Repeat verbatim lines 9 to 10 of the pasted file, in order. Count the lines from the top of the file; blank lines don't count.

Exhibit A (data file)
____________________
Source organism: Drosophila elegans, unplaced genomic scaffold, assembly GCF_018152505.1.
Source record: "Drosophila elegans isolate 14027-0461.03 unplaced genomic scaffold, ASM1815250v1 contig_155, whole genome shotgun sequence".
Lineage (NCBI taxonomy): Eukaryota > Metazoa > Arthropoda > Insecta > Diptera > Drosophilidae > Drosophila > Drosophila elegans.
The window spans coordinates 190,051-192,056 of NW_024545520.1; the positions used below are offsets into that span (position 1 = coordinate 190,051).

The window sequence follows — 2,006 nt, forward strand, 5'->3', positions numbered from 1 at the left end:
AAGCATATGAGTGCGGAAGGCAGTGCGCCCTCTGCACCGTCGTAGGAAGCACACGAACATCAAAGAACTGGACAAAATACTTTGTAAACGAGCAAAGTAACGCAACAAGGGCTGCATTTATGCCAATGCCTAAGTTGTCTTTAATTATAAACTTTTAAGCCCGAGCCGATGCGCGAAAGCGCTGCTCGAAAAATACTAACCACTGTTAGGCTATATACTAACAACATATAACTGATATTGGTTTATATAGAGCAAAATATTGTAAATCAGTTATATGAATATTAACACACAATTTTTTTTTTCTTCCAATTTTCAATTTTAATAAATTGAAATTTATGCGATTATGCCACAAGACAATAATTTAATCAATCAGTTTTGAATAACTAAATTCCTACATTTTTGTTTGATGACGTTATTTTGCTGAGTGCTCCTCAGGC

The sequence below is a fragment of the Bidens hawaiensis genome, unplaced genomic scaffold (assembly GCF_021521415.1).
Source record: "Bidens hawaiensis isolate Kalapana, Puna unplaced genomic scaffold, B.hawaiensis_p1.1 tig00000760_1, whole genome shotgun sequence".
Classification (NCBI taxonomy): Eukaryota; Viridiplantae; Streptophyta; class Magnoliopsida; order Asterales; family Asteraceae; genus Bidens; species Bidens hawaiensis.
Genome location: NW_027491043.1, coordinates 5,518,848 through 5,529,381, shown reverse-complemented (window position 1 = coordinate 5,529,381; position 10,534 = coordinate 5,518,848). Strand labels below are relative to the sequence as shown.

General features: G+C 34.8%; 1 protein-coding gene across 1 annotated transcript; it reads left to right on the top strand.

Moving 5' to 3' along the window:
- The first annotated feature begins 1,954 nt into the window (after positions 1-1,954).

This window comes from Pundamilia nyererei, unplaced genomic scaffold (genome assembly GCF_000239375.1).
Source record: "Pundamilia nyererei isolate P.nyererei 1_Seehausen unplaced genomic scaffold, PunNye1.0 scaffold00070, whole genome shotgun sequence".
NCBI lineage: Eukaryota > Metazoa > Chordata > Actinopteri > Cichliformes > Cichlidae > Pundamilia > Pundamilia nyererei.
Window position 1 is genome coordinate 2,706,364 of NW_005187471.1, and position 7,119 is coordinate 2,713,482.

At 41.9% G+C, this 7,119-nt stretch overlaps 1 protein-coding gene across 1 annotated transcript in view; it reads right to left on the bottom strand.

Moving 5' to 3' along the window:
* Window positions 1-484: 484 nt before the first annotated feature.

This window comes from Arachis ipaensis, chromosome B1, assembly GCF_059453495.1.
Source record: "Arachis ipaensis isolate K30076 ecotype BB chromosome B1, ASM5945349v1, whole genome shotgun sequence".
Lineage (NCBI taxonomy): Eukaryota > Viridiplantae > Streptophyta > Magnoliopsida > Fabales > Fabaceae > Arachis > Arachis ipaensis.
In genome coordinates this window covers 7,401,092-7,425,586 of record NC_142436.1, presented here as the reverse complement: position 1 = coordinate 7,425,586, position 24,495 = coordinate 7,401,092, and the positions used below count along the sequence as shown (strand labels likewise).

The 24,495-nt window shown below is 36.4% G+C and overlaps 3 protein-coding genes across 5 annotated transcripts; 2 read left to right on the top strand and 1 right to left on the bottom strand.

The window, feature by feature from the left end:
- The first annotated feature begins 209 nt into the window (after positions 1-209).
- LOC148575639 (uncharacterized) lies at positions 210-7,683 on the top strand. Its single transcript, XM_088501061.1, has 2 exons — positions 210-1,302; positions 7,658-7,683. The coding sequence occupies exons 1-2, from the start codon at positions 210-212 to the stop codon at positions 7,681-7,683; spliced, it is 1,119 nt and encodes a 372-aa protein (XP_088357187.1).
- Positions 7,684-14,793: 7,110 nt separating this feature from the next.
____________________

Classification (NCBI taxonomy): Eukaryota; Viridiplantae; Streptophyta; class Magnoliopsida; order Asterales; family Asteraceae; genus Bidens; species Bidens hawaiensis.
Genome location: NW_027491043.1, coordinates 5,518,848 through 5,529,381, shown reverse-complemented (window position 1 = coordinate 5,529,381; position 10,534 = coordinate 5,518,848). Strand labels below are relative to the sequence as shown.